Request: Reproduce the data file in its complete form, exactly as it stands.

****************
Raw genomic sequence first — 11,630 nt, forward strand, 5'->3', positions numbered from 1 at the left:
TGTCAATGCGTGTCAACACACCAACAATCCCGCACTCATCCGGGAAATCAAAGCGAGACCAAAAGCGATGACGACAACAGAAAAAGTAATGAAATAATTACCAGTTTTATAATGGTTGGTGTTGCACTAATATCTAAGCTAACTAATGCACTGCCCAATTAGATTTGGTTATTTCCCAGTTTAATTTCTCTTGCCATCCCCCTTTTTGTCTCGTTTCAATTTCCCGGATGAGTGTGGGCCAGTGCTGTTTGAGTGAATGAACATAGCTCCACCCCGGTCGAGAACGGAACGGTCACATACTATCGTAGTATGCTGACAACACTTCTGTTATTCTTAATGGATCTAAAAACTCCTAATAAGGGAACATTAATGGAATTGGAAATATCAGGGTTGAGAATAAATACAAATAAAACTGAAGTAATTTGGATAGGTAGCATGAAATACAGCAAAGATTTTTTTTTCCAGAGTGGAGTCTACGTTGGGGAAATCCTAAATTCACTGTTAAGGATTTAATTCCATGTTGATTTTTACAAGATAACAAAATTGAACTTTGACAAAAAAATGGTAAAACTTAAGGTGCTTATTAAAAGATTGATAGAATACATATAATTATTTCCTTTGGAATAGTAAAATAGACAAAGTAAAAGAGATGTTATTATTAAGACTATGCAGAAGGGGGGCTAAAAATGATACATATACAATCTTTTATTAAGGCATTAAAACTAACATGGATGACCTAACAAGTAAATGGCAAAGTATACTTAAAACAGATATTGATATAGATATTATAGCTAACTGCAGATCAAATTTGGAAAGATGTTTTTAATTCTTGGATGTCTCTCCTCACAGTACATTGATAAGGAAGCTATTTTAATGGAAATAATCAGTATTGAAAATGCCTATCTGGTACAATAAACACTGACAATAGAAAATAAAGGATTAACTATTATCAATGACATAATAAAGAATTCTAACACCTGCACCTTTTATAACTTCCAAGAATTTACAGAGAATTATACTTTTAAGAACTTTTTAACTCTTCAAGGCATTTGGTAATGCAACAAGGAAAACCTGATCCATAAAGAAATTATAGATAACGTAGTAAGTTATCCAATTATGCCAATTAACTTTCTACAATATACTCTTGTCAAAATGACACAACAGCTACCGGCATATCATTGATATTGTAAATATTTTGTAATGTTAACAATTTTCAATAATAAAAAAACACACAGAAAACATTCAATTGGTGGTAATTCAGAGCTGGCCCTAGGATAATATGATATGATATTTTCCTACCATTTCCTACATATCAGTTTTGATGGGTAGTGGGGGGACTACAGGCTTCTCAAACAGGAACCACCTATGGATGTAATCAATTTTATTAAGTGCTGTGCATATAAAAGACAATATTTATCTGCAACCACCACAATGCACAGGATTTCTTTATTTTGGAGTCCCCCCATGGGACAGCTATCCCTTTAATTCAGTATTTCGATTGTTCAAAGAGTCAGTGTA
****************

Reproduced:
Raw genomic sequence first — 11,630 nt, forward strand, 5'->3', positions numbered from 1 at the left:
TGTCAATGCGTGTCAACACACCAACAATCCCGCACTCATCCGGGAAATCAAAGCGAGACCAAAAGCGATGACGACAACAGAAAAAGTAATGAAATAATTACCAGTTTTATAATGGTTGGTGTTGCACTAATATCTAAGCTAACTAATGCACTGCCCAATTAGATTTGGTTATTTCCCAGTTTAATTTCTCTTGCCATCCCCCTTTTTGTCTCGTTTCAATTTCCCGGATGAGTGTGGGCCAGTGCTGTTTGAGTGAATGAACATAGCTCCACCCCGGTCGAGAACGGAACGGTCACATACTATCGTAGTATGCTGACAACACTTCTGTTATTCTTAATGGATCTAAAAACTCCTAATAAGGGAACATTAATGGAATTGGAAATATCAGGGTTGAGAATAAATACAAATAAAACTGAAGTAATTTGGATAGGTAGCATGAAATACAGCAAAGATTTTTTTTTCCAGAGTGGAGTCTACGTTGGGGAAATCCTAAATTCACTGTTAAGGATTTAATTCCATGTTGATTTTTACAAGATAACAAAATTGAACTTTGACAAAAAAATGGTAAAACTTAAGGTGCTTATTAAAAGATTGATAGAATACATATAATTATTTCCTTTGGAATAGTAAAATAGACAAAGTAAAAGAGATGTTATTATTAAGACTATGCAGAAGGGGGGCTAAAAATGATACATATACAATCTTTTATTAAGGCATTAAAACTAACATGGATGACCTAACAAGTAAATGGCAAAGTATACTTAAAACAGATATTGATATAGATATTATAGCTAACTGCAGATCAAATTTGGAAAGATGTTTTTAATTCTTGGATGTCTCTCCTCACAGTACATTGATAAGGAAGCTATTTTAATGGAAATAATCAGTATTGAAAATGCCTATCTGGTACAATAAACACTGACAATAGAAAATAAAGGATTAACTATTATCAATGACATAATAAAGAATTCTAACACCTGCACCTTTTATAACTTCCAAGAATTTACAGAGAATTATACTTTTAAGAACTTTTTAACTCTTCAAGGCATTTGGTAATGCAACAAGGAAAACCTGATCCATAAAGAAATTATAGATAACGTAGTAAGTTATCCAATTATGCCAATTAACTTTCTACAATATACTCTTGTCAAAATGACACAACAGCTACCGGCATATCATTGATATTGTAAATATTTTGTAATGTTAACAATTTTCAATAATAAAAAAACACACAGAAAACATTCAATTGGTGGTAATTCAGAGCTGGCCCTAGGATAATATGATATGATATTTTCCTACCATTTCCTACATATCAGTTTTGATGGGTAGTGGGGGGACTACAGGCTTCTCAAACAGGAACCACCTATGGATGTAATCAATTTTATTAAGTGCTGTGCATATAAAAGACAATATTTATCTGCAACCACCACAATGCACAGGATTTCTTTATTTTGGAGTCCCCCCATGGGACAGCTATCCCTTTAATTCAGTATTTCGATTGTTCAAAGAGTCAGTGTA